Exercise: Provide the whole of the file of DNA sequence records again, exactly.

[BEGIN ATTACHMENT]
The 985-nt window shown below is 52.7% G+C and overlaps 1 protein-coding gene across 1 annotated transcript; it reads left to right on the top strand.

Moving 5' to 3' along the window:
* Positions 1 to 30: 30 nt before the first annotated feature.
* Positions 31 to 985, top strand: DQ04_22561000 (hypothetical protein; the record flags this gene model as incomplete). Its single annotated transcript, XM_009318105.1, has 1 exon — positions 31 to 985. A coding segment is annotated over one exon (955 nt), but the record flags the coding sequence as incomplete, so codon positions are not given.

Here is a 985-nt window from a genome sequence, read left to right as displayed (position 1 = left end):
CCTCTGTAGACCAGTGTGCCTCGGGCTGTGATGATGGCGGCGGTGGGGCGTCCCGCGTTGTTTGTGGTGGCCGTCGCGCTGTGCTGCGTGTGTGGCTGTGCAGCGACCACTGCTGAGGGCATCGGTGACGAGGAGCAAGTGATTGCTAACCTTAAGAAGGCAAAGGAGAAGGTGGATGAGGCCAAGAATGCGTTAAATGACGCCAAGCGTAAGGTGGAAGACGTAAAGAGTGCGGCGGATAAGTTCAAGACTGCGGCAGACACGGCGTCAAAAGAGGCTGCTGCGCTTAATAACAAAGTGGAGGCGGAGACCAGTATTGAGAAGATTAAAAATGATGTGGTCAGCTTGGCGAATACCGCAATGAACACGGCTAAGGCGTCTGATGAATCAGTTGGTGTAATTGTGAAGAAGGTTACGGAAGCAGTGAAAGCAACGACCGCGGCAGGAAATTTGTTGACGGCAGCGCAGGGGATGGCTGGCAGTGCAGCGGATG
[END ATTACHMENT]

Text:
The 985-nt window shown below is 52.7% G+C and overlaps 1 protein-coding gene across 1 annotated transcript; it reads left to right on the top strand.

Moving 5' to 3' along the window:
* Positions 1 to 30: 30 nt before the first annotated feature.
* Positions 31 to 985, top strand: DQ04_22561000 (hypothetical protein; the record flags this gene model as incomplete). Its single annotated transcript, XM_009318105.1, has 1 exon — positions 31 to 985. A coding segment is annotated over one exon (955 nt), but the record flags the coding sequence as incomplete, so codon positions are not given.

Here is a 985-nt window from a genome sequence, read left to right as displayed (position 1 = left end):
CCTCTGTAGACCAGTGTGCCTCGGGCTGTGATGATGGCGGCGGTGGGGCGTCCCGCGTTGTTTGTGGTGGCCGTCGCGCTGTGCTGCGTGTGTGGCTGTGCAGCGACCACTGCTGAGGGCATCGGTGACGAGGAGCAAGTGATTGCTAACCTTAAGAAGGCAAAGGAGAAGGTGGATGAGGCCAAGAATGCGTTAAATGACGCCAAGCGTAAGGTGGAAGACGTAAAGAGTGCGGCGGATAAGTTCAAGACTGCGGCAGACACGGCGTCAAAAGAGGCTGCTGCGCTTAATAACAAAGTGGAGGCGGAGACCAGTATTGAGAAGATTAAAAATGATGTGGTCAGCTTGGCGAATACCGCAATGAACACGGCTAAGGCGTCTGATGAATCAGTTGGTGTAATTGTGAAGAAGGTTACGGAAGCAGTGAAAGCAACGACCGCGGCAGGAAATTTGTTGACGGCAGCGCAGGGGATGGCTGGCAGTGCAGCGGATG